THE TREND in short-term lettings in Cyprus is gaining ground in 2019 and in the wider region in countries such as Israel and Greece. Since 2018 there has been a significant increase in the number of properties listed for short-term rent on Airbnb and other rental platforms; the response from tourists is very encouraging and positive.
According to statistics from Airbnb, 120,000 visitors from 125 different counties rented properties in Cyprus using their platform in 2017 – 2018 and this number is expected to rise significantly in 2019.
However, some hoteliers have voiced concerns that unregulated short-term lettings represent ‘unfair’ competition and have asked for changes to the legislation.
Nevertheless, the sharing economy undoubtedly offers numerous benefits to both tourists and Cypriot residents. Since 2008, the real estate market has been affected dramatically by the financial crisis, resulting in a large number of real estate assets remaining unsold for a considerable time, burdening their owners and the banks financially.
Through global platforms such as Airbnb, HomeAway and Booking.com, owners may rent their properties for short periods, earning income that they would not otherwise get and, at the same time, having a positive effect on the economy and society.
The large percentage of non-performing loans in Cyprus is a major problem in the real estate market and owners can benefit from the short-term lettings, helping them to pay their obligations to the bank. Also, a large number of people, from cleaners to taxi drivers, are employed in services that result from short-term lettings, creating new jobs.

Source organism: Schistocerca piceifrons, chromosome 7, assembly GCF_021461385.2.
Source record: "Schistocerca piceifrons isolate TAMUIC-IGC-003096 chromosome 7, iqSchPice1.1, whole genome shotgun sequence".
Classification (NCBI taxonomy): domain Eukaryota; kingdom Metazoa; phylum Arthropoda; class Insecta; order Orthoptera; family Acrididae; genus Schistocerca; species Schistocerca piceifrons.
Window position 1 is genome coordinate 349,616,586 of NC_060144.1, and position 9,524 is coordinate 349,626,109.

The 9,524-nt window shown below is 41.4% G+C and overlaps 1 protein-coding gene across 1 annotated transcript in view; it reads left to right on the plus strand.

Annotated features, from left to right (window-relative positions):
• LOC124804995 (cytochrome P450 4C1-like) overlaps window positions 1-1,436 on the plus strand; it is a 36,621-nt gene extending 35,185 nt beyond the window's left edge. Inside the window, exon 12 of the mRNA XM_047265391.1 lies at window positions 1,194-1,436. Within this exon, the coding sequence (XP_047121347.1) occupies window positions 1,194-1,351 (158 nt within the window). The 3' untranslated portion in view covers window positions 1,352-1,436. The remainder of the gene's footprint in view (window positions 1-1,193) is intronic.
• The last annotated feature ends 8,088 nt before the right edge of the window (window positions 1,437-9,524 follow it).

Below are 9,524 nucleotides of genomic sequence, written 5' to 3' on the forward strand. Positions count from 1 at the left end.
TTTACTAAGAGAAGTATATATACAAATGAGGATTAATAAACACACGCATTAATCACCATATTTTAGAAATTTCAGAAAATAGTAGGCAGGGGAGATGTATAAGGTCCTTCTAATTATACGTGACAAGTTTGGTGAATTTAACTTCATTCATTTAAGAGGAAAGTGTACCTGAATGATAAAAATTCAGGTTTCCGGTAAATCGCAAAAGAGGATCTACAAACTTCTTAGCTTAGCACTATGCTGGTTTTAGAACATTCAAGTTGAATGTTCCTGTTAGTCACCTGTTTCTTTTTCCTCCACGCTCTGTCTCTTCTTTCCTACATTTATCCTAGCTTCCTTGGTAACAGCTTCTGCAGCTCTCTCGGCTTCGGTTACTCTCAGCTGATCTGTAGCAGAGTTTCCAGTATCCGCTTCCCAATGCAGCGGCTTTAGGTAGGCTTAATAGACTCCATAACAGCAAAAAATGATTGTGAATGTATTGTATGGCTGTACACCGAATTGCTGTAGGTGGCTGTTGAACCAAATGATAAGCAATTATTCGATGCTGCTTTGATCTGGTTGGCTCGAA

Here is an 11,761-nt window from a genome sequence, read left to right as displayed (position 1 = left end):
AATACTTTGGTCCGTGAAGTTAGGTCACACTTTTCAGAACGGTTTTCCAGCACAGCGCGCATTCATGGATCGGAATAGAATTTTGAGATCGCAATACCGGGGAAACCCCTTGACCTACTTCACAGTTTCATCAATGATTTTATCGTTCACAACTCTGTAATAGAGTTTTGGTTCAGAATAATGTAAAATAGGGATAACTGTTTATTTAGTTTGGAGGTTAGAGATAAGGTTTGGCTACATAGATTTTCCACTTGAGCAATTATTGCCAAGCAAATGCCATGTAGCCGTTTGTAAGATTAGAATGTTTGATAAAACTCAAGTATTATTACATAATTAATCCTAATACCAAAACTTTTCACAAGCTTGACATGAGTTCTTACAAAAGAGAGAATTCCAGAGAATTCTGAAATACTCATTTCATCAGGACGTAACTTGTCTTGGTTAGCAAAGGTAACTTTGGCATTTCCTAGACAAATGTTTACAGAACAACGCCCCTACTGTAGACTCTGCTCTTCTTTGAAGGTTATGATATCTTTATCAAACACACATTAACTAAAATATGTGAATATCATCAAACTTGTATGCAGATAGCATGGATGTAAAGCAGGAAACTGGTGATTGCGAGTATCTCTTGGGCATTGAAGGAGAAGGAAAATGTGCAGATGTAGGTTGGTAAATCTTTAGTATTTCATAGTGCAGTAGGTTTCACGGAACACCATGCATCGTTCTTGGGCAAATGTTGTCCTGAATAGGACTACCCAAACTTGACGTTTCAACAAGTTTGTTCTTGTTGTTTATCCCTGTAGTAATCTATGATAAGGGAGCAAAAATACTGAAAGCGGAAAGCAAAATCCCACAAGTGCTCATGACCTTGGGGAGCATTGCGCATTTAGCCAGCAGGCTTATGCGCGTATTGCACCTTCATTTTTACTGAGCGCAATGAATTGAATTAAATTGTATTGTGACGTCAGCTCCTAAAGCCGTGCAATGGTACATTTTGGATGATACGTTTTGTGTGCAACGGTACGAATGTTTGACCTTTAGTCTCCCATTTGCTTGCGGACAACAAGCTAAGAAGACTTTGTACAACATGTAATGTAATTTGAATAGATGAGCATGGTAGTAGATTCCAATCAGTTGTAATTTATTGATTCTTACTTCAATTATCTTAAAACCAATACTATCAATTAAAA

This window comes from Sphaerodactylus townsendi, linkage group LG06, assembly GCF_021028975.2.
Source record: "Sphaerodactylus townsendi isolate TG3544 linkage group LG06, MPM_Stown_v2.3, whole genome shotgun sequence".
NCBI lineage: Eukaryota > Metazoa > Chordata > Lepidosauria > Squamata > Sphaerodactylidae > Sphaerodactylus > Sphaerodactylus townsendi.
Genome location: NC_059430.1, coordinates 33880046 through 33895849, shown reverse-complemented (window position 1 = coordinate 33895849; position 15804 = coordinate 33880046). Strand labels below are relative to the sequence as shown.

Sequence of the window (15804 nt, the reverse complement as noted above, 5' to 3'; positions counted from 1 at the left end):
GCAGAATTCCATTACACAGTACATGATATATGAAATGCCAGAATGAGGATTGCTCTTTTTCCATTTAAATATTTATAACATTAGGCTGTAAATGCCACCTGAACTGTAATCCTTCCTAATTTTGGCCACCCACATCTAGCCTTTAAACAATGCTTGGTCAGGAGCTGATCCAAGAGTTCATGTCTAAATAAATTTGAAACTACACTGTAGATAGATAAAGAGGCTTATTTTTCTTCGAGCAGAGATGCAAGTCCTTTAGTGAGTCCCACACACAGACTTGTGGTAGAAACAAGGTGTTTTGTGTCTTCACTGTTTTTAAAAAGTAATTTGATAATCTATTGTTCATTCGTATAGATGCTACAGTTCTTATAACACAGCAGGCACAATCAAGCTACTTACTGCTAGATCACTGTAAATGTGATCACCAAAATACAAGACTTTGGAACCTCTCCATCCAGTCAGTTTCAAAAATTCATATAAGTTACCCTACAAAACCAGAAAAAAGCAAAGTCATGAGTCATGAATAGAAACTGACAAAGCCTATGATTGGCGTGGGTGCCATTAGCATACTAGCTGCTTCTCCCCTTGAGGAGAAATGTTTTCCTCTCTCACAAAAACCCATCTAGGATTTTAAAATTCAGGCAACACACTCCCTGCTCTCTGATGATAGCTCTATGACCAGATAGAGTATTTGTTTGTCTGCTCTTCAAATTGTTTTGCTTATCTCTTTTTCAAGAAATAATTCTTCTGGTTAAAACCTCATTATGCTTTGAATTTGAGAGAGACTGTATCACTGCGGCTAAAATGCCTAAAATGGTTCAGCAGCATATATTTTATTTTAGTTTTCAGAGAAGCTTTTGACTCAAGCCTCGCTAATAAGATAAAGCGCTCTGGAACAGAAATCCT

|Airbnb in Cyprus (Source: Airbnb, 2018)|
|120,000 Guest arrivals||31 Typical nights hosted per listing|
|40,000 Outbound guests||125 Total guest counties of origin|
|US$ 2,900 Typical income earned by host|
At the same time, areas of Cyprus that are not very well developed, either in central locations or remote areas, are being upgraded and the local economy is strengthening as tenants spend money in the local services and facilities. It is also noteworthy that tourists using short-term rental accommodation would not choose to stay in hotels or purchase “all inclusive” holiday packages, thereby boosting the local market by choosing places to dine, visit and shop. This new form of rental accommodation helps to increase the number of tourists.
According to surveys, tourists who have a specific budget for their holidays, prefer short-term rental properties and visiting areas that without this option they would not choose as their holiday destination.
However, if heavy regulations come into effect, such as rent restrictions, undoubtedly the real estate market will be disturbed, and real estate prices will be negatively affected. As a result, demand for real estate will decline, apartments and dwellings will remain empty or will be rented for very low amounts.
For tenants, tourists, hoteliers and government to benefit, an appropriate legislative framework must be established that balances opposing interests rather than just one of the parties involved. However, it is acknowledged that those renting will have to adhere to hygiene and safety rules and pay tax to the state (e.g. 9% VAT per stay) – as hoteliers are doing.
In conclusion, those renting are required to comply with the law and pay taxes but, at the same time, government needs to promote and encourage innovative property rental practices. New ways of renting property are now part of the modern way of operating the market, offering impressive benefits to tourism.
The establishment of an improved legal framework can benefit all parties involved and help boost the Cypriot economy.
Analyst, Portfolio Underwriting
Delfi Partners & Company